Unlike other fighting games, both damage and health are standardized across all characters in Aquapazza. Everyone’s normals do the same amount of damage, and everyone takes the same amount of hits to die. The only differences lie in specific move properties and how these create different combo opportunities. The result of this standardized damage is an interesting game balance that makes it hard to get ahead or behind based on your damage output. Instead, each character and assist is rated by how useful their tools are and how easy it is to utilize their particular tool set.

Another interesting twist that Aquapazza throws at you is the active emotion system. The active emotion system essentially allows your characters to become more or less powerful as the match goes on. If you manage to remain aggressive, striking at your opponent and dealing damage when you can, your characters will eventually enter an emotion-up state. In this state they will do extra damage with all of their attacks, and some of their attacks will even change to special powered-up versions of themselves. Attacks will also do additional hit-stun in this state, opening up new combo opportunities, and you’ll take less damage if your opponent manages to hit you.

However, if you block and run away a lot, you’ll eventually find yourself in an emotion-down state that causes your opponent’s attacks to deal more damage to you. If an emotion-up character attacks an emotion-down character, they can easily finish them off in a few short combos. Luckily, you can avoid going into emotion down by “instant blocking” or blocking at the last possible minute. Doing this instead of simply holding back to turtle up actually pushes your character closer to an emotion-up state rather than an emotion-down state.

Aquapazza Screenshot

The roster In this game isn’t that big, but each character plays quite differently. The game puts an interesting spin on traditional grapplers and rushdown characters, which is pretty cool. Heck, you’ll even find characters that attack by falling down and dropping books on you, or characters that attack by sweeping the floor. The assist roster even includes characters from even more titles that Aquaplus has developed that you probably haven’t heard of. Still, it’s pretty cool having a character sing so hard that raining death falls upon your opponents from the sky.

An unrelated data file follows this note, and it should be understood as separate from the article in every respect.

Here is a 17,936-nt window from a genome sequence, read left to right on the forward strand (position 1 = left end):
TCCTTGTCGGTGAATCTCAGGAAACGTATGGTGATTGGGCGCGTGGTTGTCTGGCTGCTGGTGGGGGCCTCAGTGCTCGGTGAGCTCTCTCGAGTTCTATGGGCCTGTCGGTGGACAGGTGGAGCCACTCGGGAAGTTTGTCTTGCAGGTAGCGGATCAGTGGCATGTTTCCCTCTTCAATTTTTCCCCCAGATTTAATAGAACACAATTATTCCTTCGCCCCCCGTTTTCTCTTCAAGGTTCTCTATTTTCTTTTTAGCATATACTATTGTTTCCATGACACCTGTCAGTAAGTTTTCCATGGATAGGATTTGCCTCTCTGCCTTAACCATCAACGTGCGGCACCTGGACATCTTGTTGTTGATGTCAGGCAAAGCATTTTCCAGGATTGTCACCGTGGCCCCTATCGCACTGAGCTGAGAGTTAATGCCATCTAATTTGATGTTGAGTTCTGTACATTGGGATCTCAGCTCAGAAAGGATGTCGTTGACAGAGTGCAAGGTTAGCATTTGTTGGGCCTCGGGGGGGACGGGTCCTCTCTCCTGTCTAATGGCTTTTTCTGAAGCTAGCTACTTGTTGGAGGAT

It’s worth mentioning, though, that I wasn’t just joking when I said this game is “painfully anime.” Most of the characters on the rosters are girls in some sort of school uniform. Nearly every character in the game shrieks in that annoying cutsey anime girl voice over the course of every match. The cacophony of cuteness that is vomited onto your screen can get to be overwhelming, and the repetitive voice samples can become grating on your ears.

However, if you are able to look past this saccharine anime flavor, Aquapazza is certainly a well-balanced and interesting fighting game that has been a staple of Japanese arcades for some time now. It will likely have quite the lifetime in American fighting game communities as well.

The sprites move smoothly and reinforce the anime style. 3.7 Control
The game controls well enough, but the systems are a bit difficult to get a grasp on. 2.7 Music / Sound FX / Voice Acting
To be honest, the shrieking Japanese girls really get on my nerves. 4.4 Play Value
This game is surprisingly fun for a random girly dream match. 3.9 Overall Rating – Good
Not an average. See Rating legend below for a final score breakdown.

Review Rating Legend
0.1 – 1.9 = Avoid 2.5 – 2.9 = Average 3.5 – 3.9 = Good 4.5 – 4.9 = Must Buy
2.0 – 2.4 = Poor 3.0 – 3.4 = Fair 4.0 – 4.4 = Great 5.0 = The Best

Game Features:

  • Dream match featuring characters from several different Aquaplus titles.
  • Active emotion system forces players to be aggressive.
  • Interesting assist mechanics give each assist their own personality.